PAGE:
Barclays chief executive Bob Diamond resigned with immediate effect today in the wake of the rate-rigging scandal.
The American banker, who has faced mounting calls to step down, said: "The external pressure placed on Barclays has reached a level that risks damaging the franchise."
He added: "I am deeply disappointed that the impression created by the events announced last week about what Barclays and its people stand for could not be further from the truth."
ITV News' Political Correspondent Libby Wiener reports:
The move comes after Barclays was fined £290 million by UK and US regulators for manipulating the Libor, the rate at which banks lend to each other.
It was also revealed by insiders at the bank today that Barclays' board held talks with the Bank of England Governor Sir Mervyn King and Financial Services Authority chairman Lord Adair Turner. Both regulators seem to have had a hand in Mr Diamond's exit.
The Chancellor George Osborne welcomed Diamond's "right decision" which he said he had been informed of last night by the bank's chairman, Marcus Agius.
The exodus from Barclays continued this afternoon with the resignation of Chief Operating Officer Jerry del Missier.
Mr del Missier worked closely with Mr Diamond to build up the bank's investment arm Barclays Capital between 2005 and 2008. He was appointed to his current position last month.
Mr Agius, who initially resigned over the affair but has since announced his temporary return to the board, will lead the search for a new chief executive immediately.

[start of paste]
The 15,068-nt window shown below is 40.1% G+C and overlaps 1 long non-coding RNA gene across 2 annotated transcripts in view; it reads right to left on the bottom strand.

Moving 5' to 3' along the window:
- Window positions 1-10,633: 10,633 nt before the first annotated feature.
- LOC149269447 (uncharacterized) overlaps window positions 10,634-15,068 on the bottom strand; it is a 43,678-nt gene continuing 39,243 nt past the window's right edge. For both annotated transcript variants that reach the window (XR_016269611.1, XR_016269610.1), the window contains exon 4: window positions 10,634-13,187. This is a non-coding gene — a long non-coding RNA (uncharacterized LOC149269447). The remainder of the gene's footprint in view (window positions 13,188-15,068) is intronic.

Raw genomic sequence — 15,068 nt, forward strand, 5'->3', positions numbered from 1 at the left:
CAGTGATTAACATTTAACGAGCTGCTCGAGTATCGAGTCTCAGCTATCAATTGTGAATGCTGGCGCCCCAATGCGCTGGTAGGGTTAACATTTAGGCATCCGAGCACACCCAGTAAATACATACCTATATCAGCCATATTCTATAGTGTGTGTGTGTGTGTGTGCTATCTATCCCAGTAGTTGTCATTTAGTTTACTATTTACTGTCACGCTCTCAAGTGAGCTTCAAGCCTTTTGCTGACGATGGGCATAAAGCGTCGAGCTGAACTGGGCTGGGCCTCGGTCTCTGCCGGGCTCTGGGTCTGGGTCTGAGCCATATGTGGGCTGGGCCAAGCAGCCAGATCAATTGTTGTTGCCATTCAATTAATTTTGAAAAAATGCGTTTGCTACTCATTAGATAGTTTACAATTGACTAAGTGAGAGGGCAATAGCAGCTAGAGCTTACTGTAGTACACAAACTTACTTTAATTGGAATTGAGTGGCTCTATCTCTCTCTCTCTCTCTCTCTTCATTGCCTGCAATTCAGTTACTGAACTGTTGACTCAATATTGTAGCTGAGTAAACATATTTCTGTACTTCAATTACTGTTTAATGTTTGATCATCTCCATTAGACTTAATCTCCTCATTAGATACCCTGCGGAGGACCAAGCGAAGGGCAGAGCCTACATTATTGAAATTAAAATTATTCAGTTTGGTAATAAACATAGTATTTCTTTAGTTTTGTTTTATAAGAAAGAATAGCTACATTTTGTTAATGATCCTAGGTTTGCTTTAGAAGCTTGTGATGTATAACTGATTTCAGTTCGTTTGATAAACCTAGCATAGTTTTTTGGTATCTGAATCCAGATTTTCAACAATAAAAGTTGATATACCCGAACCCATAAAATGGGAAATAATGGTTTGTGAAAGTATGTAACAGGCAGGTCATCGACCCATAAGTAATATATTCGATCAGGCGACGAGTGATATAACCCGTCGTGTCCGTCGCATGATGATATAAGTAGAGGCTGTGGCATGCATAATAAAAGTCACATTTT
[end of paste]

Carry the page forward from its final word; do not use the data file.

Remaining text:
Mr Diamond, who was once dubbed the "unacceptable face of banking" by Lord Mandelson, showed no sign of stepping down yesterday as he pledged to see an internal review into Barclays' practices through to implementation.
But in his resignation statement, the 60-year-old, who joined the bank 16 years ago, said:
Read Bob Diamond's full resignation statement here.
Mr Diamond confirmed he would still appear before the Treasury Select Committee tomorrow to answer questions over the rate-fixing allegations which ultimately led to the Government yesterday launching a parliamentary probe into banking culture.
He added: "I leave behind an extraordinarily talented management team that I know is well placed to help the business emerge from this difficult period as one of the leaders in the global banking industry."
Speaking after Mr Diamond's resignation, Chancellor George Osborne said it was "the right decision for Barclays and the country".
Labour leader Ed Miliband welcomed the decision but continued to call for a full judicial inquiry into banking culture.
He said: "This was necessary and right. It was clear Bob Diamond was not the man to lead the change that Barclays needed.
"But this is about more than one man - this is about the culture and practices of the entire banking system, which is why we need an independent, open, judge-led public inquiry."
The Deputy Prime Minister Nick Clegg said: "This was the right decision on his part.
"People will now want us to get on with the inquiry and take further action fast to ensure that people and businesses are protected.
But others have been disappointed by the move.
Ian Gordon, an analyst at Investec said: "We are disappointed by Bob's resignation."
But he added: "That said, it is undeniable that the unrelenting political/media campaign had centred on Bob personally, and this was leading to a persistent misrepresentation of Barclays' position in relation to the multi-bank Libor investigations, and a clear distraction from the execution of Barclays' strategic repositioning.
Sir Richard Branson said:
The Barclays share price has now reversed its falls of earlier this morning, when it dropped around 3% to 163p. Since Bob Diamond's resignation it has jumped to around 171p.
It will provide some relief for investors who have seen the share price drop 37% over the last year and 29% in the last three months.